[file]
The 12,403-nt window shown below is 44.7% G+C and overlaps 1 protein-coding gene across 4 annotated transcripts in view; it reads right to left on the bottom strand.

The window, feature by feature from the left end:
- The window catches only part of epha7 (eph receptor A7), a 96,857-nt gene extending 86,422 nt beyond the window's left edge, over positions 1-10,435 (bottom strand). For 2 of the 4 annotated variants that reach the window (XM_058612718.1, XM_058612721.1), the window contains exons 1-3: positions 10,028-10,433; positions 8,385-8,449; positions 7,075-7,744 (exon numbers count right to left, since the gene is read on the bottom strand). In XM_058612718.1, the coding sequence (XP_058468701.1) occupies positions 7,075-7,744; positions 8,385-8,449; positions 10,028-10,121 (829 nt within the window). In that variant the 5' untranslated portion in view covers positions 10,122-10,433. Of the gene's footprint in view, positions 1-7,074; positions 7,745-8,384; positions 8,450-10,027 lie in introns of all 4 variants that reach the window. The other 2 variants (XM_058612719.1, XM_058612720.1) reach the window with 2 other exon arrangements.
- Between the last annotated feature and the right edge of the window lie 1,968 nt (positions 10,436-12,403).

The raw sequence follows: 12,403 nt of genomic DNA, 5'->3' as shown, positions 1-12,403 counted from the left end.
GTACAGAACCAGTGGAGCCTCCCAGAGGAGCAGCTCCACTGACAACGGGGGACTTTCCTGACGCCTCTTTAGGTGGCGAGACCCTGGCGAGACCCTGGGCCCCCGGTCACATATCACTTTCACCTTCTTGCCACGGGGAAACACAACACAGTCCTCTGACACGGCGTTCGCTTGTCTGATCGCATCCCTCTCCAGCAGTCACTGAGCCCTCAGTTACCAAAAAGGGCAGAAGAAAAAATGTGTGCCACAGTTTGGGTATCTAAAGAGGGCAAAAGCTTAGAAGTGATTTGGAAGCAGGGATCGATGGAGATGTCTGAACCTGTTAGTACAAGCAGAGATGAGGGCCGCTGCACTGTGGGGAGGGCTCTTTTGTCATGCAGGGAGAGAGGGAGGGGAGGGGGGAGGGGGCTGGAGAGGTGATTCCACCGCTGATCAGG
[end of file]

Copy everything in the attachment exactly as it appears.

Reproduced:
The 12,403-nt window shown below is 44.7% G+C and overlaps 1 protein-coding gene across 4 annotated transcripts in view; it reads right to left on the bottom strand.

The window, feature by feature from the left end:
- The window catches only part of epha7 (eph receptor A7), a 96,857-nt gene extending 86,422 nt beyond the window's left edge, over positions 1-10,435 (bottom strand). For 2 of the 4 annotated variants that reach the window (XM_058612718.1, XM_058612721.1), the window contains exons 1-3: positions 10,028-10,433; positions 8,385-8,449; positions 7,075-7,744 (exon numbers count right to left, since the gene is read on the bottom strand). In XM_058612718.1, the coding sequence (XP_058468701.1) occupies positions 7,075-7,744; positions 8,385-8,449; positions 10,028-10,121 (829 nt within the window). In that variant the 5' untranslated portion in view covers positions 10,122-10,433. Of the gene's footprint in view, positions 1-7,074; positions 7,745-8,384; positions 8,450-10,027 lie in introns of all 4 variants that reach the window. The other 2 variants (XM_058612719.1, XM_058612720.1) reach the window with 2 other exon arrangements.
- Between the last annotated feature and the right edge of the window lie 1,968 nt (positions 10,436-12,403).

The raw sequence follows: 12,403 nt of genomic DNA, 5'->3' as shown, positions 1-12,403 counted from the left end.
GTACAGAACCAGTGGAGCCTCCCAGAGGAGCAGCTCCACTGACAACGGGGGACTTTCCTGACGCCTCTTTAGGTGGCGAGACCCTGGCGAGACCCTGGGCCCCCGGTCACATATCACTTTCACCTTCTTGCCACGGGGAAACACAACACAGTCCTCTGACACGGCGTTCGCTTGTCTGATCGCATCCCTCTCCAGCAGTCACTGAGCCCTCAGTTACCAAAAAGGGCAGAAGAAAAAATGTGTGCCACAGTTTGGGTATCTAAAGAGGGCAAAAGCTTAGAAGTGATTTGGAAGCAGGGATCGATGGAGATGTCTGAACCTGTTAGTACAAGCAGAGATGAGGGCCGCTGCACTGTGGGGAGGGCTCTTTTGTCATGCAGGGAGAGAGGGAGGGGAGGGGGGAGGGGGCTGGAGAGGTGATTCCACCGCTGATCAGG